Santa Fe is likely the highest need urban rental market area in the state. According to CBRE’s September 2016 market analysis the occupancy rate for multi-family housing in Santa Fe is 97.8%, the highest level ever recorded in their history of tracking market conditions in the city. Santa Fe has also experienced two years of double digit rent increases and a staggering year-on-year rent increase of 12.83% between September 2015 and September 2016. According to the City’s housing needs assessment, 3,000 households earning below $25,000 a year that cannot find affordable apartments and are cost burdened. The production of very affordable rental housing targeting households at or below 30% of the area median income is the highest priority goal of the city affordable housing plan.
The unique affordable live/work rental program is unlike any other affordable rental housing currently available in the greater Santa Fe area. With work spaces limited to a few distinct areas in town, rental work is space is both expensive and rare. Add to this development pressures in the Siler area that are resulting from this once fringe area now existing in the middle of the city, that make the creation and preservation of affordable work spaces more important than ever.
The buildings are configured to create open spaces that knit the community together. A centralized open spine connects the historic acequia on the northern edge of the property to the triangular plaza that features playgrounds and event space. Situated along the spine are the collaborative work space/meeting room and the laundry. The residential buildings are aligned within fifteen degrees of east-west to maximize the benefits of solar exposure. Parking is convenient and distributed throughout the site, while the landscape will encourage pedestrian connectivity and community.
Units are designed to provide the largest most flexible studio space, with exterior access on both north and south ends. Designed to enable live/work, the units separate bedrooms and bathrooms into more private zones, while kitchens are left open within the studios. Two and three-bedroom units feature high ceilings in the studios, sloping from nine to twelve feet, providing large north-facing windows to maximize natural light. Front entrances are double doors (6’ wide x 8’ tall) for greater convenience in bring large supplies and works into and out of the homes. Covered outdoor work areas are provided at all units, along with exterior bulk storage. Other features important to creatives include large basin sinks and expansive blank walls with plywood. One and two-bedroom plans are nested with one another to maximize space afforded to the studios and minimize building length.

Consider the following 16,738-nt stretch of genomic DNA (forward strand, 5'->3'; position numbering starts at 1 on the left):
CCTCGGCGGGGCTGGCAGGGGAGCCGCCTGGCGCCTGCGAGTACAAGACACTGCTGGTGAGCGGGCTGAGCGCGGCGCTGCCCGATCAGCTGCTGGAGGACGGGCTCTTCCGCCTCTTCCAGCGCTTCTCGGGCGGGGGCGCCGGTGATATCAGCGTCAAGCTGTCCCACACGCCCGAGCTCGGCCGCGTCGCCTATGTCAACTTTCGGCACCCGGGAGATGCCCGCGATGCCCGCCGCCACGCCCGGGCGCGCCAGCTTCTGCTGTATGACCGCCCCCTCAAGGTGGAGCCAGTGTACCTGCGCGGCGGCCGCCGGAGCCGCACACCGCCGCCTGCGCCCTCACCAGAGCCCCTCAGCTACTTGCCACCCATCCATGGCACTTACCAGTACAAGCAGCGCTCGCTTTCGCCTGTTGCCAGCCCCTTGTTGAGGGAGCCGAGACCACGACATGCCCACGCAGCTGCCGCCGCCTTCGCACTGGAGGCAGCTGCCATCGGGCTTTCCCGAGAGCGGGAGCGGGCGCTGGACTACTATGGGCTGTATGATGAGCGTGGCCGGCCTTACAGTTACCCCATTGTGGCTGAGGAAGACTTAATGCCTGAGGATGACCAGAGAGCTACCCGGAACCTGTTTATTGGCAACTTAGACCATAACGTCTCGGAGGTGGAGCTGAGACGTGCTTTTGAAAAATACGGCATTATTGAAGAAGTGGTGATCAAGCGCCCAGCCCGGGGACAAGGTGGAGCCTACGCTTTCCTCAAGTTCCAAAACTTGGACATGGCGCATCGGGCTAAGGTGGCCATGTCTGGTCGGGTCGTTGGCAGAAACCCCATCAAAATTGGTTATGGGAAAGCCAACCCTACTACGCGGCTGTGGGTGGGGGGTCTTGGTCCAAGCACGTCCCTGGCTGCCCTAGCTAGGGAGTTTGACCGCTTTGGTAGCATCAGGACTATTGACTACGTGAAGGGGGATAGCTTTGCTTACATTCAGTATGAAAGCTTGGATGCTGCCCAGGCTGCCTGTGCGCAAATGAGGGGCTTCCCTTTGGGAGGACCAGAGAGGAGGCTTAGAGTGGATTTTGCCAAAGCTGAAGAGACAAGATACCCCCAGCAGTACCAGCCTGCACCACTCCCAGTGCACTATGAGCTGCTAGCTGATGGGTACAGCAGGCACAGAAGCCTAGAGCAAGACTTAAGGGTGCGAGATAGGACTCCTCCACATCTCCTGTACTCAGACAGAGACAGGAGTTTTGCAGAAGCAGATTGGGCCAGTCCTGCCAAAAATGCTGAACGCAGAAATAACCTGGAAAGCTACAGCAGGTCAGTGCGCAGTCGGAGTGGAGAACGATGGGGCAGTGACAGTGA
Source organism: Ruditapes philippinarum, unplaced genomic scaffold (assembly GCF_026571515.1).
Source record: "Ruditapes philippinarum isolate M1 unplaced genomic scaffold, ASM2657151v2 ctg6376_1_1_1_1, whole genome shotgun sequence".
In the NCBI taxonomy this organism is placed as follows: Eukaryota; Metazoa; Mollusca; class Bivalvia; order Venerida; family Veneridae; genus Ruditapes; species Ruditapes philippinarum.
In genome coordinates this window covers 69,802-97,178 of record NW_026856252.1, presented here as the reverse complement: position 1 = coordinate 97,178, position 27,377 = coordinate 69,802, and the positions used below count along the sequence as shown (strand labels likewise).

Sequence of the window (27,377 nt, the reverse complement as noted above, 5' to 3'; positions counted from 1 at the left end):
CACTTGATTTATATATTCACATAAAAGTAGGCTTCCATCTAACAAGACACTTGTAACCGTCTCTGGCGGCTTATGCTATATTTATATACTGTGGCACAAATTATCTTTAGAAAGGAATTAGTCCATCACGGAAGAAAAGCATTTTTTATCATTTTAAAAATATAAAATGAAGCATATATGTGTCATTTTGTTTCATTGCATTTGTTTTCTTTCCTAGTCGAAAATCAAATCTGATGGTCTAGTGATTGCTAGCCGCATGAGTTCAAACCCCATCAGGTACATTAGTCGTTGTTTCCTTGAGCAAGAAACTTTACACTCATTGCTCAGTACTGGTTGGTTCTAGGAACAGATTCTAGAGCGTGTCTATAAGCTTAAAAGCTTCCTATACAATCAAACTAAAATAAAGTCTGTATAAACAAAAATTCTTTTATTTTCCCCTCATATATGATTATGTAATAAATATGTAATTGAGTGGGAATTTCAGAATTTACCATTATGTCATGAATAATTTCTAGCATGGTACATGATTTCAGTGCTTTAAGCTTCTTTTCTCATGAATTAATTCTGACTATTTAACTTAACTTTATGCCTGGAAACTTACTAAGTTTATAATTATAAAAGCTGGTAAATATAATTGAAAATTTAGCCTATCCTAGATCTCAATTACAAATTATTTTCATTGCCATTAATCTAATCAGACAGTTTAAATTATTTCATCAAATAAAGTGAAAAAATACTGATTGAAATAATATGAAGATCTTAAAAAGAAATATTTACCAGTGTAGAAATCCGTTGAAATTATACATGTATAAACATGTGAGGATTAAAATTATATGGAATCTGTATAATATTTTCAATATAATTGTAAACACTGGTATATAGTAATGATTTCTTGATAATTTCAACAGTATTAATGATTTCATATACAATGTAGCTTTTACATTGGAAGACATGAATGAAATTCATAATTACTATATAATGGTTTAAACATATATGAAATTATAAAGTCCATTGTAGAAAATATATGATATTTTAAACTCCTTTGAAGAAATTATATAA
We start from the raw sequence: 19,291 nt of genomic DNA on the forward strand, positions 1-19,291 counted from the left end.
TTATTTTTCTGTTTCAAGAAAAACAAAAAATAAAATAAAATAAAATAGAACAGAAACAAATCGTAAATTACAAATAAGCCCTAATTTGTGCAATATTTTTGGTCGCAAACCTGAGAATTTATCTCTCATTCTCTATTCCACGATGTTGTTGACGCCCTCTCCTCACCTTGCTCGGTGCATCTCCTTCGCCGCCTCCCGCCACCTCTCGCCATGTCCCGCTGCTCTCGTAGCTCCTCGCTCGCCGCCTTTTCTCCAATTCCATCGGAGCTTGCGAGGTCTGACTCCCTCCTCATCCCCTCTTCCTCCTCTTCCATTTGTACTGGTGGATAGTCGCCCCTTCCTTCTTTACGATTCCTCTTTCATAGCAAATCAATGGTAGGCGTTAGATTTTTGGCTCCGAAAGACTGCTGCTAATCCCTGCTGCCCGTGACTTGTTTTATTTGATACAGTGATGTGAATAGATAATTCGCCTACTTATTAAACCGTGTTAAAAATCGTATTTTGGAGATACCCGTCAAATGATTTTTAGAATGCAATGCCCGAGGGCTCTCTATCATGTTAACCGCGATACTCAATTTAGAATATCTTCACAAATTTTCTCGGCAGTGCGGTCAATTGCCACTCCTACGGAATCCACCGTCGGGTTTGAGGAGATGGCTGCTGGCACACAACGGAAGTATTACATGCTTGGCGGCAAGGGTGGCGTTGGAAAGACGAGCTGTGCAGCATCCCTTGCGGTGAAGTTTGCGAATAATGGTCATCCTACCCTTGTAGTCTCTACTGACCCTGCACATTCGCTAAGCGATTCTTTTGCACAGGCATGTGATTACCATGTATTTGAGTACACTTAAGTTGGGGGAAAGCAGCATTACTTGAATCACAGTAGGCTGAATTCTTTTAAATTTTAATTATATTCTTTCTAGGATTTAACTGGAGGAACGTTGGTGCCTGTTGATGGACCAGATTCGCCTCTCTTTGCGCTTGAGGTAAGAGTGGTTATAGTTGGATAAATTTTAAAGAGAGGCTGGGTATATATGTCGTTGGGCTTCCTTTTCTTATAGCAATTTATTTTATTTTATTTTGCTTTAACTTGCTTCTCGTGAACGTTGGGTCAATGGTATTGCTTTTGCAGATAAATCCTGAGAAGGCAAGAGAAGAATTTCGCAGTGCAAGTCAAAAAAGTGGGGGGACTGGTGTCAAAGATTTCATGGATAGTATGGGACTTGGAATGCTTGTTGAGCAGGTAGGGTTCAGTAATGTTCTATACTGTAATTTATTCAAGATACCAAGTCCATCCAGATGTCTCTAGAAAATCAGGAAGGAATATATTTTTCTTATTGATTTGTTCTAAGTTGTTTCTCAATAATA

The eight residential buildings are two or three stories, and contain a range of bedroom configurations. The two and-three bedroom units are all two-stories tall, and are typically situated above the one-bedroom units. Two and three-bedroom units include 1.75 bathrooms (one bathroom with tub and one bathroom with shower). Building massing combines corrugated metal siding and sloped roofs, harmonious with the neighborhood’s industrial aesthetic, with stucco and flat roofs, more associated with Santa Fe. Stucco surfaces, particularly the end walls that are envisioned as blank canvases for the creative residents to showcase their work.
Building Type A includes four one-bedroom units at grade, with four two-story two-bedroom units above. An exterior walkway connects the 2nd floor unit entries and provides a covered work area for the lower units.
Building Type B includes eight one-bedroom units, six of which are at grade, with four two-story two-bedroom units above. An exterior walkway connects the 2nd floor unit entries and provides a covered work area for the lower units.
Building Type C includes two two-story two-bedroom units at grade, with four stacked one-bedrooms units on the corners.
Building Type D includes six two-story three-bedroom units at grade. These units are more geared towards families and are close to the central playground.
“For over a thousand years, this region has been home to a continuum of creativity. For the vast majority of this time, affordable housing was part of the natural equilibrium of life. Homes were pulled up out of the earth – made and changed to suit evolving needs and technologies. Today, Santa Fe continues as a cultural crossroads and a hub of making, with the Siler Road area as its epicenter, yet a dramatic and well-documented housing shortage threatens the ability for artists and creative professionals to remain in this beautiful place. Affordable housing in Santa Fe has never been more important. This project will help to stem the crisis by boldly declaring that the creative community is essential to our collective future.”
– Shawn Evans, Principal, Atkin Olshin Schade Architects, lead designers of the Siler Yard project